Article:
Court Upholds Pharmacists’ Religious Freedom

Court Upholds Pharmacists’ Religious Freedom

A federal district court has ruled favorably for religious freedom in declaring moot a case over the right of pharmacies’ not to stock and dispense abortion drugs.

The U.S. District Court for the Western District of Texas ruled on April 5 that the legal case the state of Texas and Mayo Pharmacy, Inc., had made against the federal Department of Health and Human Services (HHS) was now moot due to a revision of the original guidance issued by HHS’ Office of Civil Rights. In 2022, HHS’ guidance seemed to trample on the conscience rights of pharmacists, but it later made changes to that guidance and denied that it had required the dispensation of abortion drugs in conflict with state law or religious convictions.

“Unelected bureaucrats can’t force Americans to dispense abortion-inducing drugs against their conscience,” said ADF Senior Council Matt Bowman. “HHS changed its pharmacy abortion guidance after the court ruled in favor of religious pharmacies in July. Now, the court made it clear that the guidance can’t require pharmacies to dispense abortion drugs or violate their religious beliefs.

“The ruling also indicated that the court will likely stop any future attempts by HHS to use this guidance to open a burdensome investigation against our client, Mayo Pharmacy in North Dakota, or pharmacies in Texas if they decline to dispense abortion drugs,” he continued.

Following the Supreme Court’s Dobbs decision overturning Roe v. Wade in July 2022, HHS issued a guidance that the state of Texas and Martian said required pharmacies that receive federal financial assistance to dispense abortion drugs. Texas claimed the guidance attempted to preempt its abortion laws after Dobbs, and Dr. Kevin Martian, owner of Mayo Pharmacy, alleged that it violated his sincerely held religious beliefs.

On Friday, the court ruled that the case was now moot due to a revision of the original guidance issued by HHS’ Office of Civil Rights (OCR), which argued that it did not require the dispensation of abortion drugs in conflict with state law or religious convictions—but only after the court did not buy their original arguments.

In July of 2022, two weeks after Dobbs, President Biden issued an executive order instructing HHS to “identify potential actions (A) to protect and expand access to abortion care, including medication abortion; and (B) to otherwise protect and expand access to the full range of reproductive healthcare services,” according to the District Court ruling.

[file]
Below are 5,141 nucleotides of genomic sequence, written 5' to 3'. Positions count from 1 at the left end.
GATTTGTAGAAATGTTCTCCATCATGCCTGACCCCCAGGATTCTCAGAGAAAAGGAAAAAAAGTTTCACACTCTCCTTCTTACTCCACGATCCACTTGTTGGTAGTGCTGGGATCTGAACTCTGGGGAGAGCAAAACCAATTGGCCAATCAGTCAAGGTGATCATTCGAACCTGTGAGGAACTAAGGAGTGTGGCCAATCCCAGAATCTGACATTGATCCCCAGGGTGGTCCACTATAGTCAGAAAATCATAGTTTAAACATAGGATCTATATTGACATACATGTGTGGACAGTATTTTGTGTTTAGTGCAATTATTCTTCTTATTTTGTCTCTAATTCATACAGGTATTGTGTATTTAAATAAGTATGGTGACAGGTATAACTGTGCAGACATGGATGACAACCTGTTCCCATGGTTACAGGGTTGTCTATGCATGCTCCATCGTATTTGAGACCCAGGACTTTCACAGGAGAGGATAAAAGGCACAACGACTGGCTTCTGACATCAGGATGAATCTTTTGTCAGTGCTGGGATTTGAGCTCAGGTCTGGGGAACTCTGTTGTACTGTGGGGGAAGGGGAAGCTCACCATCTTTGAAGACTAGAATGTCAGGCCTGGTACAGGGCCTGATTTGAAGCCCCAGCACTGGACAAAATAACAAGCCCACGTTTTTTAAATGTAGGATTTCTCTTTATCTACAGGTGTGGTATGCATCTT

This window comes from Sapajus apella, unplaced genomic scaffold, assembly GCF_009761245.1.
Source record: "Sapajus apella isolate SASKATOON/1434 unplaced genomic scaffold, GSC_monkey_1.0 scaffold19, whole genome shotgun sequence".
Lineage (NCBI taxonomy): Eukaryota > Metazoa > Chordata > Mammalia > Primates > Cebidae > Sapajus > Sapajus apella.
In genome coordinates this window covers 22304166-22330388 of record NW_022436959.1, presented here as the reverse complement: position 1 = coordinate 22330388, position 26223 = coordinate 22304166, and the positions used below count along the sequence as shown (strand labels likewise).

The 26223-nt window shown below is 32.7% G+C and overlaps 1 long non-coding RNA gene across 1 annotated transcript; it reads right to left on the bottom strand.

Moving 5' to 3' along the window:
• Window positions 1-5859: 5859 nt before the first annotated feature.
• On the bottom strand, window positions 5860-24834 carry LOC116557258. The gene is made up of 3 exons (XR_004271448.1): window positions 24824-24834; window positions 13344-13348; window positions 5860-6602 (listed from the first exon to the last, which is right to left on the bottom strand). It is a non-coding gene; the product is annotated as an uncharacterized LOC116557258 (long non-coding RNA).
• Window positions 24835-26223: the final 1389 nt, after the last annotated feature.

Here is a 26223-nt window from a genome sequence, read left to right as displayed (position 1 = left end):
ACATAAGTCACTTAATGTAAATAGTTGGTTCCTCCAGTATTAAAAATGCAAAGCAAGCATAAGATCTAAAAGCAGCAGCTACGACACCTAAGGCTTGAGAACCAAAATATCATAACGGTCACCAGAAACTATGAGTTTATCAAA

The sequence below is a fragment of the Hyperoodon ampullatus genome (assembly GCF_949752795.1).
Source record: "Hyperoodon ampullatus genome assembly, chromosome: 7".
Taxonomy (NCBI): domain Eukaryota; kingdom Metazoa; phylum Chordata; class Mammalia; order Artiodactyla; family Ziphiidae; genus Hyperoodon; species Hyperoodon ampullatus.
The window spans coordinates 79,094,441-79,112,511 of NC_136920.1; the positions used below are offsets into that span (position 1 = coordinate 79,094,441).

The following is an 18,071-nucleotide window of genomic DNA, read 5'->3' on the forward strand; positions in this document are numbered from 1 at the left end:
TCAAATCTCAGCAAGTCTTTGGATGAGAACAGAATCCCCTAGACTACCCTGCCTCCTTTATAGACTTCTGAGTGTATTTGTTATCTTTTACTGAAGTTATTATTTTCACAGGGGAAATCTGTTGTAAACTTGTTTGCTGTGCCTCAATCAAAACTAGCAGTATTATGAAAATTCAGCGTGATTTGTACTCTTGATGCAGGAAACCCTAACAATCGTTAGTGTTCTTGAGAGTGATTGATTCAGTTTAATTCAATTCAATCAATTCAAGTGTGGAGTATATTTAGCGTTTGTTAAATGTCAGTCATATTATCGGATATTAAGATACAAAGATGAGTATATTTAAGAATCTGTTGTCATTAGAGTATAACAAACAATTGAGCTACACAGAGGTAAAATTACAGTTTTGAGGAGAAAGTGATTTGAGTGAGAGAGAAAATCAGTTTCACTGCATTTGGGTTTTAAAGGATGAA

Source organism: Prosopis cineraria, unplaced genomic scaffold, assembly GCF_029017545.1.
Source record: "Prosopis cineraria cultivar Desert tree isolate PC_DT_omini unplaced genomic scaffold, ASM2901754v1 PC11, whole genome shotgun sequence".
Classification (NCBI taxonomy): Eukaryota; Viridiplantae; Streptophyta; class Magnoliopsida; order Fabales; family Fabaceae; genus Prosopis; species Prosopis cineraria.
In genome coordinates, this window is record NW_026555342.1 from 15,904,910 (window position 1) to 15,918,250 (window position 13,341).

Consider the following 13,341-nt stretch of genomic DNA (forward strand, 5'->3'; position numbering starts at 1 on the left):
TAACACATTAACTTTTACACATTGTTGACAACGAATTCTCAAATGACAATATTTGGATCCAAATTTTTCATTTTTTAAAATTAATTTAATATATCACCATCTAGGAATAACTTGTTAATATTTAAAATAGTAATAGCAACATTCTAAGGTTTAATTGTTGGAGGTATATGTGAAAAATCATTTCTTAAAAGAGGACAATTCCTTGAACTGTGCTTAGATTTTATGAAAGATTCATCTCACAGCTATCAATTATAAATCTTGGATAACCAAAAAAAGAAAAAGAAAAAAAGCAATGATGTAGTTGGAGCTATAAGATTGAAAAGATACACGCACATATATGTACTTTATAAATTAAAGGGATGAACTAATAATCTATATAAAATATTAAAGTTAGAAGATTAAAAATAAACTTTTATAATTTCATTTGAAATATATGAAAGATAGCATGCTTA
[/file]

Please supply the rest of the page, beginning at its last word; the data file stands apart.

Three days later, OCR released the guidance, titled “Guidance to Nation’s Retail Pharmacies: Obligations under Federal Civil Rights Laws to Ensure Access to Comprehensive Reproductive Health Care Services,” which says that pharmacies that are recipients of federal financial assistance, such as Medicare and Medicaid, are prohibited from discriminating based on race, color, national origin, sex, age or disability under the Affordable Care Act and the Rehabilitation Act of 1973. The guidance seemed to equate a pharmacy’s refusal to carry and dispense abortion-related drugs to discrimination on the basis of sex and disability, and names several situations in which that may be the case.

The guidance presents hypothetical cases in which the abortion-inducing drug would be used in emergency situations or to treat conditions entirely unrelated to abortion—but Texas and Martian believed it threatened state abortion bans and the religious rights of individuals. Well over half of elective abortions in the U.S. are accomplished through the abortion pill regimen consisting of mifepristone and misoprostol, which the guidance seemed to require the pharmacies to stock and dispense in addition to other abortive drugs like methotrexate.

The complaint by Texas and Mayo Pharmacy argues that the guidance misrepresents the acts and statutes on which it is based, and that none of them require pharmacies to stock or dispense abortion drugs. The Affordable Care Act specifically includes a section barring any preemption of state abortion laws, which, they argue, is what OCR attempted to do with the guidance. The complaint names several more pieces of legislation with which the guidance conflicts.

“Federal agencies must be held accountable when they overstep their authority,” Bowman said.

Above: Dr. Kevin Martian, owner of Mayo Pharmacy in North Dakota. Photo: Alliance Defending Freedom

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